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Tuesday, January 08, 2008

BE WARNED

THANKS TO MY FRIEND NANCY. THIS ARTICLE APPEARED TODAY IN THE FAYETTEVILLE OBSERVER. AFTER YOU READ THIS READ THE LAME EXCUSES FOR MILITARY TECHNOLOGY ABOARD COMMERCIAL FLIGHTS BELOW. THAT ARTICLE CAME FROM HOMELAND INSECURITY. THIS COULD HAPPEN TO YOU!!!!


Leonard Pitts, Jr., is a syndicated columnist. The following article not printed in full but with the meaning was in the Fayetteville Observer today. Please take heed when victims of Non-lethal weapons abuse write about their atrocity because this article is about the same thing. World War II, MKultra, co-intelpro and non-lethal weapons to carry it out. Please find the following article: THE WORST CAN HAPPEN HERE by Leonard Pitts, Jr.

The authorities would just come into your home, grab your mother, your brother, your dad, and take them away. No warning, no warrant, no appeal.
Thirty thousand people disappeared that way, she told me. This was in an interview three years ago, and Ruth Cox was describing her childhood in Argentina under military dictatorship. Cox, a teacher in Charleston, S.C., said families never learned what happened to their loved ones. The government was not accountable.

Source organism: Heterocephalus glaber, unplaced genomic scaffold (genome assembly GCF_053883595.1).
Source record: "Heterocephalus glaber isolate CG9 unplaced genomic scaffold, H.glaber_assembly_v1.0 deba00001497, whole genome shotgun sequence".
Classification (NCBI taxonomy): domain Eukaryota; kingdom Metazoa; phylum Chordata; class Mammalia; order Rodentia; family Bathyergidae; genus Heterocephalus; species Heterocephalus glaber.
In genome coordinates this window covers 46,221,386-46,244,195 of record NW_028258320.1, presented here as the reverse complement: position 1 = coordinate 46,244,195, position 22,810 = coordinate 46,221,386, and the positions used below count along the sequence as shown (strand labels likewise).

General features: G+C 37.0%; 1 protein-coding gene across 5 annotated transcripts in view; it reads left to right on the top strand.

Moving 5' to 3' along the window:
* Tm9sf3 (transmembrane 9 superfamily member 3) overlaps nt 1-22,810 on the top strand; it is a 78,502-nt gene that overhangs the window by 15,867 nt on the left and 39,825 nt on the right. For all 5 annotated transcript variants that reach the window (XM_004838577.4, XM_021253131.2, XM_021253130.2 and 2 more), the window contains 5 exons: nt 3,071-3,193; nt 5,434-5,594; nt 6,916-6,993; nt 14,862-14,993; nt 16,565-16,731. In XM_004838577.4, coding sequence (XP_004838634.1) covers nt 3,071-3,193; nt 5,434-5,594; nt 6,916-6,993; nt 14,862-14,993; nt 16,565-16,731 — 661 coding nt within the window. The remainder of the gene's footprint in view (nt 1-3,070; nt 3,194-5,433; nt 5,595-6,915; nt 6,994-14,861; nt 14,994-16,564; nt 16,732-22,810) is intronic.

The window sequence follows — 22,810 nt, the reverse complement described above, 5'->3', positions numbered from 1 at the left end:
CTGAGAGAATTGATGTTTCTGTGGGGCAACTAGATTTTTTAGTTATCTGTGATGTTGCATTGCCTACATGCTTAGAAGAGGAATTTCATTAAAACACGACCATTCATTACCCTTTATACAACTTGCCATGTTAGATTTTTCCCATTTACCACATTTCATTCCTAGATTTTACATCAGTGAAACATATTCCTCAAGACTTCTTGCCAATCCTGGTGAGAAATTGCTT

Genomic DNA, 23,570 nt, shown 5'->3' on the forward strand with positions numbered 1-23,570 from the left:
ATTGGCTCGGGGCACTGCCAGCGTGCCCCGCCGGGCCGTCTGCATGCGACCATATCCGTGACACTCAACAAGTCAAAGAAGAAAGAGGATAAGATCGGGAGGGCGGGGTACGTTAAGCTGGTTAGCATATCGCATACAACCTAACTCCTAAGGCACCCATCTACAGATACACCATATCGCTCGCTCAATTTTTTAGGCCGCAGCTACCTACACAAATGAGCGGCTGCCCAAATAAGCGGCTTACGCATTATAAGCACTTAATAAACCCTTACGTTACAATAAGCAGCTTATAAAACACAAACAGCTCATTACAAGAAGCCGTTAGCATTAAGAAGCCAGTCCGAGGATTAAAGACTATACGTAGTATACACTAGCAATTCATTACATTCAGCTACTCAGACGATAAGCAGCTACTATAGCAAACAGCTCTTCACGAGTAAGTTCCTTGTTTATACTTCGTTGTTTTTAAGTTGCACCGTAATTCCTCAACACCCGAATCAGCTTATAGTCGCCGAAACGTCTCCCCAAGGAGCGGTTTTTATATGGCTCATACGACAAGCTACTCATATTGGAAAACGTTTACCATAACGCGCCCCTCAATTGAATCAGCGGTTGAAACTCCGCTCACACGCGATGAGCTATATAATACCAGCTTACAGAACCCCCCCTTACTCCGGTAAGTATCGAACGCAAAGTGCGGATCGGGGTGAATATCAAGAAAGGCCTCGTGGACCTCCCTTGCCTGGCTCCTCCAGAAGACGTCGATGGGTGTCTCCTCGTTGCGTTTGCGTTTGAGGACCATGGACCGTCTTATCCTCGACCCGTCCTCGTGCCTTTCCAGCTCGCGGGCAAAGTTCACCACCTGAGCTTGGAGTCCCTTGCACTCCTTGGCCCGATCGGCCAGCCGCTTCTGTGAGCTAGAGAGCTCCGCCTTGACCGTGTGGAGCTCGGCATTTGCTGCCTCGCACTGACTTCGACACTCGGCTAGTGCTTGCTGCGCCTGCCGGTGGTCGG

My first response was a pride that those things can't happen here.

My second response was to realize that my first response was naive. These last years have provided a jolting education in the sorts of things that can, indeed, happen here. Mass surveillance, detention without access to courts, no right to confront, or even know, the evidence against you, torture. And a government that is not accountable.

So last week's news that the Justice Department has launched a criminal investigation into the CIA's destruction of videotapes said to depict the harsh interrogration of terrorism suspects is welcome, but also belated.

There is nothing new about being scared. Nor about abridging civil liberties in response. It happened in the civil rights movement, in the Red scare, happened when the Japanese attacked Pearl Harbor, when the nation plunged into World War I.

But it's worth noting that only one major abridgement of civil liberties in time of national emergency- Lincoln's suspension of habeas corpus during the Civil War- stands justified by hindsight. The rest, we regard with a shamefaced fascination.

And me, I also wonder this: Are we doomed to keep learning the same lesson every generation? Or will we finally decide someday to stand for what we stand for even when we are scared? That kind of courage might not stop terrorists, but it could cripple "terrorism."

Because violence that intends to instill fear is not the only threat we face. We are also threatened by the fear itself.

It can't happen here, I said. But of course, it already has.